The U.S. Food and Drug Administration on Thursday approved Gilead Sciences's antiviral drug remdesivir for treating patients hospitalized with COVID-19, making it the first and only drug approved for the disease in the United States.
Americans need to be prepared for the possibility that they may feel a little unwell. After you get a coronavirus vaccine, if one is authorized, you may experience some negative side effects. The CDC met to discuss whether to recommend the use of any Covid-19 vaccines. The US Food and Drug Administration or FDA is the agency that might authorize one. Volunteers in vaccine trials have reported they frequently feel flu-like effects after getting vaccinated.
On Monday, US stocks rose. AstraZeneca said its COVID-19 vaccine candidate demonstrated an average efficacy rate of 70%. This is the third COVID-19 vaccine said to have surpassed the Food and Drug Administration's requirement of 50% effectiveness. S&P 500: 3,580.82, up 0.7% Dow Jones industrial average: 29,473.41, up 0.7% (210 points) Nasdaq composite: 11,929.04, up 0.6%
There are currently two COVID-19 vaccines promising results from their Phase 3 trials. Moderna announced that its vaccine was 94.5% effective. Pfizer/BioNTech announced that their vaccine was 95% effective. How long will it take for all Americans to be vaccinated? If the FDA approves the vaccine, Business Insider says first responders and vulnerable populations will receive vaccines through March.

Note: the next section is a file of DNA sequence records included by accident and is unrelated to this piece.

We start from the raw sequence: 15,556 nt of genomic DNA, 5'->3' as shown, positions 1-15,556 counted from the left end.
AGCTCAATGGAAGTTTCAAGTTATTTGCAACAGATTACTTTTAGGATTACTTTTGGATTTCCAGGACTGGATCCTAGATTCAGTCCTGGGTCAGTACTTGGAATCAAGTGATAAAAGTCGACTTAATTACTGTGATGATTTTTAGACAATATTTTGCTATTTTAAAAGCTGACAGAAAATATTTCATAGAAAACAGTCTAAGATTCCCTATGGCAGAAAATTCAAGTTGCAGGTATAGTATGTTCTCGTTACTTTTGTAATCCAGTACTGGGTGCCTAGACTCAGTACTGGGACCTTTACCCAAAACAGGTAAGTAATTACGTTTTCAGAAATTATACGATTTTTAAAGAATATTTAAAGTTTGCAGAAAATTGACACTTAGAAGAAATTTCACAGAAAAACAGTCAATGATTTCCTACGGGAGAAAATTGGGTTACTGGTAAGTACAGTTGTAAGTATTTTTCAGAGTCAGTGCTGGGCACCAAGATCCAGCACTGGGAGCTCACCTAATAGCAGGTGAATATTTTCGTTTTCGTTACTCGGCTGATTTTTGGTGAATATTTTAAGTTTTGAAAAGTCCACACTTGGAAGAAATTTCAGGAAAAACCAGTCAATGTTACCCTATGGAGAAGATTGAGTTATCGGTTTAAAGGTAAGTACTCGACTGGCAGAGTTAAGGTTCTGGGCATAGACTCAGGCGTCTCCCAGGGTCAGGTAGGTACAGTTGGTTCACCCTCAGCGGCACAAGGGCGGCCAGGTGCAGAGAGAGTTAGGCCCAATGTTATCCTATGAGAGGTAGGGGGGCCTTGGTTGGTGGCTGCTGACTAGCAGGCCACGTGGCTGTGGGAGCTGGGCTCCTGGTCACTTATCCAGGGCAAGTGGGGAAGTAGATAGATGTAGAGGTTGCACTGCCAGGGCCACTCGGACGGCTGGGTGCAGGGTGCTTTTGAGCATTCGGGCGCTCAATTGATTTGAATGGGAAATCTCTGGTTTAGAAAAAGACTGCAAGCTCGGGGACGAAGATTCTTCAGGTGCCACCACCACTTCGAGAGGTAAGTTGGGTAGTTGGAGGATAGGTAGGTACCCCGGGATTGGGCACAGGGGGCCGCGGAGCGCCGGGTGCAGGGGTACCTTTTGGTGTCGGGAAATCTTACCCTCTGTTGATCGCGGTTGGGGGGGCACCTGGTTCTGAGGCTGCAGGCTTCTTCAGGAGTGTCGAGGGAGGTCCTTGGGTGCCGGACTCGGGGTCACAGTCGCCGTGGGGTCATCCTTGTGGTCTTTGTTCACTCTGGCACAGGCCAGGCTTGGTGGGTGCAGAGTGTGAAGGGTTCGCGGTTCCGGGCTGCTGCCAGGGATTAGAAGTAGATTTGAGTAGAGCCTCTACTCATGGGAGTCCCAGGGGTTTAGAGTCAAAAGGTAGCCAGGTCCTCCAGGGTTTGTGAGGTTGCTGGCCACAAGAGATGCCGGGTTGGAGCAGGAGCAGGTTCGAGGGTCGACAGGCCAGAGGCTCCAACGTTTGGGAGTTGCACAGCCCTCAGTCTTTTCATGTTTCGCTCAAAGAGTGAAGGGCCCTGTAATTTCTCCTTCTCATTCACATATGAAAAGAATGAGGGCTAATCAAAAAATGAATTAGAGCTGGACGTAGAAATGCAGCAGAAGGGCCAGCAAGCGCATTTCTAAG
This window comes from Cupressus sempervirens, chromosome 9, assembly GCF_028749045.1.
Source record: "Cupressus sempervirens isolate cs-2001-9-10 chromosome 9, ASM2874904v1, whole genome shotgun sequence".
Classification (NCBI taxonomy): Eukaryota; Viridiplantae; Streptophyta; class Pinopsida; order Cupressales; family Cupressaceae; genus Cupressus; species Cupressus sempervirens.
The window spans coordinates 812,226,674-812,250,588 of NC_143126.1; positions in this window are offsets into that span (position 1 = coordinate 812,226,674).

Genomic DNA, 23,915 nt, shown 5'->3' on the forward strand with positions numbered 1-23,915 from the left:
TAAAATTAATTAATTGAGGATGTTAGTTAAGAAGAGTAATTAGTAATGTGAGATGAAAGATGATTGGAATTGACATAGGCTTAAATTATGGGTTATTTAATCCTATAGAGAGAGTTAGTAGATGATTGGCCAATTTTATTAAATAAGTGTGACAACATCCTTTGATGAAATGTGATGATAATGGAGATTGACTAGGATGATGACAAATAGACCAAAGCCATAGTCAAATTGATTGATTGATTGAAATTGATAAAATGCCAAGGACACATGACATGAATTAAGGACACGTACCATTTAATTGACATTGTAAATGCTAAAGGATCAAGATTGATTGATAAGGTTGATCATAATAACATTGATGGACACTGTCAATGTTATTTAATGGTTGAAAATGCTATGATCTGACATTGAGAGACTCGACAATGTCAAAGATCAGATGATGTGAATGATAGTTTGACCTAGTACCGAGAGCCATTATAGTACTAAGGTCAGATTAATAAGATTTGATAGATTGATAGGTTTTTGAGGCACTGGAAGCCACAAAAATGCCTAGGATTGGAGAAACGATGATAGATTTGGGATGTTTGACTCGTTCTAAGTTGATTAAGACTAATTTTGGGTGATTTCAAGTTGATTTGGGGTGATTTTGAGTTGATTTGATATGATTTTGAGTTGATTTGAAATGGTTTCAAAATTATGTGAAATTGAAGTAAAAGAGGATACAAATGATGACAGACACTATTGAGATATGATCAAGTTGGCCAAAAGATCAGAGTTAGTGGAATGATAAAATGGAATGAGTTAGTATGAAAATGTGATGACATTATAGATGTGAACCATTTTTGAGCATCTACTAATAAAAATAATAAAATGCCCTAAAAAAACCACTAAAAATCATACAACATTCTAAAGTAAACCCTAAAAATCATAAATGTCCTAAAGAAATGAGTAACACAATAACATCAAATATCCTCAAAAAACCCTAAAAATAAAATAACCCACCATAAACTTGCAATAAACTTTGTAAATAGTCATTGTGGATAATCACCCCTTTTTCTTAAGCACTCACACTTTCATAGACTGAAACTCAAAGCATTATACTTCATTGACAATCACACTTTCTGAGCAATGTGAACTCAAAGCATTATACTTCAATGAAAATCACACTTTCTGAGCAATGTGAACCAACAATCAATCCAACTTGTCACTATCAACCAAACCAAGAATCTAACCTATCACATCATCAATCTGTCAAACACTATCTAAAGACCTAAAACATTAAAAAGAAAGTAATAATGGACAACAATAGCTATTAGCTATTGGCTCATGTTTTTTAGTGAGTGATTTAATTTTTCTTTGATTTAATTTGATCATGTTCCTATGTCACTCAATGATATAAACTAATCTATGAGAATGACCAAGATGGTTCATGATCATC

The FDA approved remdesivir as a treatment for severe COVID-19 cases last month. This is after granting emergency authorization in May, reports Business Insider. But on Thursday, the WHO announced it will not recommend the drug's use for COVID-19 patients. "There is currently no evidence that it improves survival or the need for ventilation," the organization said. Remdesivir was the first coronavirus treatment to receive emergency authorization from the FDA.
Lock hardware business in Aligarh suffered setback due to lockdown. In the month of July, situation between India and Nepal further deepened their woes. While industries are gradually coming on track, Extant COVID crisis continues to diminish hopes. "Due to restrictions in some states it's difficult for our agents and they can't collect demands. Sellers think they won't be able to sell, so they're neither buying raw material nor supplying to us," said C Sharma, Tala Nagri Industrialist Association's Chairman.
[NFA] The White House coronavirus task force coordinator Dr. Deborah Birx on CBS’s ‘Face The Nation’ Sunday said she is increasingly concerned about a potential new spike in COVID-19 infections after Thanksgiving, as lawmakers continue to stall on legislation that could be crucial to vaccine distribution. Gavino Garay has more.